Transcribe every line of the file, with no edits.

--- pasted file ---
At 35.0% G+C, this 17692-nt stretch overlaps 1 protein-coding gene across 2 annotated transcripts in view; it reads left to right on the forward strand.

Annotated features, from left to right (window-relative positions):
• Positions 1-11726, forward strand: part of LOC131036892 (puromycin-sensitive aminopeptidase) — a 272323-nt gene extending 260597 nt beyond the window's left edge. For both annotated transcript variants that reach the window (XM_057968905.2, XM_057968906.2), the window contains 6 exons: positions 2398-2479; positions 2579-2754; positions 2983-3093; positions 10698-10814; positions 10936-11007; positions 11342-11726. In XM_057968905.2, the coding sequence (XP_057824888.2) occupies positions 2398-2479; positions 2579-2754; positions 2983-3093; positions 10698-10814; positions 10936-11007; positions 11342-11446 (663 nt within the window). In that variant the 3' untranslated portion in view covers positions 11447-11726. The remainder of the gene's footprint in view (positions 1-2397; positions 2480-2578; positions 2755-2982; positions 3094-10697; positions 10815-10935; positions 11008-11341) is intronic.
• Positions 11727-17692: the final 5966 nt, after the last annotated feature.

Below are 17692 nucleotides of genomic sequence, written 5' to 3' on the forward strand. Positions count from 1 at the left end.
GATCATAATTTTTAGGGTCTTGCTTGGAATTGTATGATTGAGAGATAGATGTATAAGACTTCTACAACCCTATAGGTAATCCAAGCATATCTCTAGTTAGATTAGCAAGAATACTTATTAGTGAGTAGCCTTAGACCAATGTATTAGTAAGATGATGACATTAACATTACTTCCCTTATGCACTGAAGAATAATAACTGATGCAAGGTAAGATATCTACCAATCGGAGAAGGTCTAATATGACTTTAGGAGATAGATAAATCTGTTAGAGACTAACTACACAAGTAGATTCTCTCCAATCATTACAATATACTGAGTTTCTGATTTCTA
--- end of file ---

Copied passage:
At 35.0% G+C, this 17692-nt stretch overlaps 1 protein-coding gene across 2 annotated transcripts in view; it reads left to right on the forward strand.

Annotated features, from left to right (window-relative positions):
• Positions 1-11726, forward strand: part of LOC131036892 (puromycin-sensitive aminopeptidase) — a 272323-nt gene extending 260597 nt beyond the window's left edge. For both annotated transcript variants that reach the window (XM_057968905.2, XM_057968906.2), the window contains 6 exons: positions 2398-2479; positions 2579-2754; positions 2983-3093; positions 10698-10814; positions 10936-11007; positions 11342-11726. In XM_057968905.2, the coding sequence (XP_057824888.2) occupies positions 2398-2479; positions 2579-2754; positions 2983-3093; positions 10698-10814; positions 10936-11007; positions 11342-11446 (663 nt within the window). In that variant the 3' untranslated portion in view covers positions 11447-11726. The remainder of the gene's footprint in view (positions 1-2397; positions 2480-2578; positions 2755-2982; positions 3094-10697; positions 10815-10935; positions 11008-11341) is intronic.
• Positions 11727-17692: the final 5966 nt, after the last annotated feature.

Below are 17692 nucleotides of genomic sequence, written 5' to 3' on the forward strand. Positions count from 1 at the left end.
GATCATAATTTTTAGGGTCTTGCTTGGAATTGTATGATTGAGAGATAGATGTATAAGACTTCTACAACCCTATAGGTAATCCAAGCATATCTCTAGTTAGATTAGCAAGAATACTTATTAGTGAGTAGCCTTAGACCAATGTATTAGTAAGATGATGACATTAACATTACTTCCCTTATGCACTGAAGAATAATAACTGATGCAAGGTAAGATATCTACCAATCGGAGAAGGTCTAATATGACTTTAGGAGATAGATAAATCTGTTAGAGACTAACTACACAAGTAGATTCTCTCCAATCATTACAATATACTGAGTTTCTGATTTCTA